Department of Medicine, Division of Pulmonary, Critical Care, and Sleep Medicine, National Jewish Health, Denver, Colorado, USA
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Real-world Use of Rescue Inhaler Sensors, Electronic Symptom Questionnaires and Physical Activity Monitors in COPD
- Published on February 18, 2019
Background: Chronic obstructive pulmonary disease (COPD) is a heterogeneous disease characterised by airflow obstruction and other morbidities such as respiratory symptoms, reduced physical activity and frequent bronchodilator use. Recent advances in personal digital monitoring devices can permit continuous collection of these data in COPD patients, but the relationships among them are not well understood.
Methods: 184 individuals from a single centre of the COPDGene cohort agreed to participate in this 3-week observational study. Each participant used a smartphone to complete a daily symptom diary (EXAcerbations of Chronic pulmonary disease Tool, EXACT), wore a wrist-worn accelerometer to record continuously physical activity and completed the Clinical Visit PROactive Physical Activity in COPD questionnaire. 58 users of metered dose inhalers for rescue (albuterol) were provided with an inhaler sensor, which time stamped each inhaler actuation.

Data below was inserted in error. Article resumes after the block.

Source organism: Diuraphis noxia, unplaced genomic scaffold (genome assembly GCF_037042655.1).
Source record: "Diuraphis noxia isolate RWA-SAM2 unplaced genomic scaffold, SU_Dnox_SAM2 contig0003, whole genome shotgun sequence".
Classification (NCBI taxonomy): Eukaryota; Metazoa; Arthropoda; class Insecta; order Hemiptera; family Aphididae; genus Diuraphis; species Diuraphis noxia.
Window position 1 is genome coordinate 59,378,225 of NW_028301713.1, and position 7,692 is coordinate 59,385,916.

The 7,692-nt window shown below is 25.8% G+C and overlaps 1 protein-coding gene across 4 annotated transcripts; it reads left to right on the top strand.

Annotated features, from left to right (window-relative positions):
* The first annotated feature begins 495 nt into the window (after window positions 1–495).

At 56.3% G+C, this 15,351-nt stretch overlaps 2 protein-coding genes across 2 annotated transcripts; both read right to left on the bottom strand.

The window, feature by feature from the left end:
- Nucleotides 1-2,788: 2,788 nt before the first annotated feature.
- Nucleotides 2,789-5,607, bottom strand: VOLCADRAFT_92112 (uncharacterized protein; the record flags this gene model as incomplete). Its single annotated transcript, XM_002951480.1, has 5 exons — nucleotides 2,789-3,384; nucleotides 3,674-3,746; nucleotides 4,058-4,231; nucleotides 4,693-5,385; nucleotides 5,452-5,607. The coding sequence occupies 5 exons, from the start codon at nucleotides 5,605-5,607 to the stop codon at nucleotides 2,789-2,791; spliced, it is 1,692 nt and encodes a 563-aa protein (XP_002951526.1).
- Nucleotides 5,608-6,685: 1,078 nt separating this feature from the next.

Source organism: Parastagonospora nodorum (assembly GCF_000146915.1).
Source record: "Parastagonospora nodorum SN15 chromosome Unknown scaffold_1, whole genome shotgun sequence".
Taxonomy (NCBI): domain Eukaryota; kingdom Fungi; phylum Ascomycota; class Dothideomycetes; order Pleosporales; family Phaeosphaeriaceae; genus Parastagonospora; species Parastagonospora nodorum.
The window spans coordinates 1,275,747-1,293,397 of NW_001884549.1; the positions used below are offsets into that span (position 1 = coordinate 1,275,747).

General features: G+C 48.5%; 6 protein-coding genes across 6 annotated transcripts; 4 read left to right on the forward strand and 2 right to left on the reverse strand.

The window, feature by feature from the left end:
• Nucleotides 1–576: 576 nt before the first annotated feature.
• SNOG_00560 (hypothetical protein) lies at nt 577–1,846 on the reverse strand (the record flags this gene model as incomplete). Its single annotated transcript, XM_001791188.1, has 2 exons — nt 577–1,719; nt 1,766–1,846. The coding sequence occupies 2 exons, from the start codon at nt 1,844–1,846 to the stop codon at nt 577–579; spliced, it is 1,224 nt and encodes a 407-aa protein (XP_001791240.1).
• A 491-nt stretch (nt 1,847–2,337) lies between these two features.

Results: Rescue inhaler use was strongly correlated with E-RS:COPD score, while step counts were correlated with neither rescue use nor E-RS:COPD score. Frequent, unpatterned inhaler use pattern was associated with worse respiratory symptoms and less physical activity compared with frequent inhaler use with a regular daily pattern. There was a strong week-by-week correlation among measurements, suggesting that 1 week of monitoring is sufficient to characterise stable patients with COPD.
Discussion: The study highlights the interaction and relevance of personal real-time monitoring of respiratory symptoms, physical activity and rescue medication in patients with COPD. Additionally, visual displays of longitudinal data may be helpful for disease management to help drive conversations between patients and caregivers and for risk-based monitoring in clinical trials.
Full text: https://bmjopenrespres.bmj.com/content/6/1/e000350
- Russell Bowler 1,2,3
- Matthew Allinder 4
- Sean Jacobson 1
- Andrew Miller 2
- Bruce Miller 4
- Ruth Tal-Singer 4
- Nicholas Locantore 4
Department of Medicine, Division of Pulmonary Sciences and Critical Care Medicine, University of Colorado Denver, University of Colorado Anschutz Medical, Aurora, Colorado, USA
Department of Biostatistics and Informatics, Colorado School of Public Health, University of Colorado Denver, Aurora, Colorado, USA
Research & Development, GSK, Collegeville, Pennsylvania, USA
BMJ Open Respiratory Research